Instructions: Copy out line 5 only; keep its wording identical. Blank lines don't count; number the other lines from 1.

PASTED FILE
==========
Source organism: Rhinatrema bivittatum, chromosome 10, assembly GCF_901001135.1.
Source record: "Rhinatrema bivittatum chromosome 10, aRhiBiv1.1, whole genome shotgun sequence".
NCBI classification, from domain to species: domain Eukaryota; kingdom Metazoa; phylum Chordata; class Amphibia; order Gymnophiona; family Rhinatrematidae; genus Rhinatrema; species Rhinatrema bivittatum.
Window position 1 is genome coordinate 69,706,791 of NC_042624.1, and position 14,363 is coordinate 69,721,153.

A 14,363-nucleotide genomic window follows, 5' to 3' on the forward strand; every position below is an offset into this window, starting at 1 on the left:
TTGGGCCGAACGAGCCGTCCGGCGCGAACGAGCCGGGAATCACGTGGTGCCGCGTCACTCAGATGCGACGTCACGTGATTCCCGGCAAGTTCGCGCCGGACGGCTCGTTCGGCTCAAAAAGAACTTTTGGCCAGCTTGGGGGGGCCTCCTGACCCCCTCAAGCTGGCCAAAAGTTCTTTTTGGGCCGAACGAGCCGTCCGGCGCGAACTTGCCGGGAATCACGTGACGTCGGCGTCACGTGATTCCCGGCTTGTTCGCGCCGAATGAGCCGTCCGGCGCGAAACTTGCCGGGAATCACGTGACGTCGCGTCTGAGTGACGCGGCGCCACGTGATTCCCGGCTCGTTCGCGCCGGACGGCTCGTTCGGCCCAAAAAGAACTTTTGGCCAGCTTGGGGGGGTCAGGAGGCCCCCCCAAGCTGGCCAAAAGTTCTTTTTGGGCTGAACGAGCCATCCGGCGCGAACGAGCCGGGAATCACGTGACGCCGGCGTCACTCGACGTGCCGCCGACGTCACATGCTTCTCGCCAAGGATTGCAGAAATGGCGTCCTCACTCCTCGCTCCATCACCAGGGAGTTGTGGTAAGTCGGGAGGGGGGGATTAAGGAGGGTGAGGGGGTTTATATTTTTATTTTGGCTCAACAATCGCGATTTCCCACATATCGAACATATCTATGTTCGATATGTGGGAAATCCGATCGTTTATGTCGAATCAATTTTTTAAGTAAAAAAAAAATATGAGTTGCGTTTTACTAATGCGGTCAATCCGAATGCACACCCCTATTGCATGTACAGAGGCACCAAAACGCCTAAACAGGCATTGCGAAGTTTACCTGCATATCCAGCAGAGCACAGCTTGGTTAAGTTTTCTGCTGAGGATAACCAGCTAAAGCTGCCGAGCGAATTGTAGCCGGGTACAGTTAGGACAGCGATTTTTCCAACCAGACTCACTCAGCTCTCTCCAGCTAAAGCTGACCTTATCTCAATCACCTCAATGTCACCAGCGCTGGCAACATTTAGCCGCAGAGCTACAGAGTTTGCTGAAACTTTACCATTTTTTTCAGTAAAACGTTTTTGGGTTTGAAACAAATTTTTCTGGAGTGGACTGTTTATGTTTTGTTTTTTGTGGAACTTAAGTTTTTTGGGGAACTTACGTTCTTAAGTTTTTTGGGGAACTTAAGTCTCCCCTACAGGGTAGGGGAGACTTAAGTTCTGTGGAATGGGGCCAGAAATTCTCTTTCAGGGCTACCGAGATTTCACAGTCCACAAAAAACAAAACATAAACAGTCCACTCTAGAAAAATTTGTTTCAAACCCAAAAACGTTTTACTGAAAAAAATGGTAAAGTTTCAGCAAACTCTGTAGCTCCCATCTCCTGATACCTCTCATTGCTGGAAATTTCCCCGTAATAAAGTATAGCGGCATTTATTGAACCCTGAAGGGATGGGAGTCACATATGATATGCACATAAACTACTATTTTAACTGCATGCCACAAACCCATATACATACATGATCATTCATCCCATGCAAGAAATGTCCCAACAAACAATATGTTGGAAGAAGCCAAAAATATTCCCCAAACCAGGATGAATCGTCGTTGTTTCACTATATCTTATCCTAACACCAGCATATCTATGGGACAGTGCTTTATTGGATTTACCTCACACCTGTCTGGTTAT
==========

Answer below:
A 14,363-nucleotide genomic window follows, 5' to 3' on the forward strand; every position below is an offset into this window, starting at 1 on the left: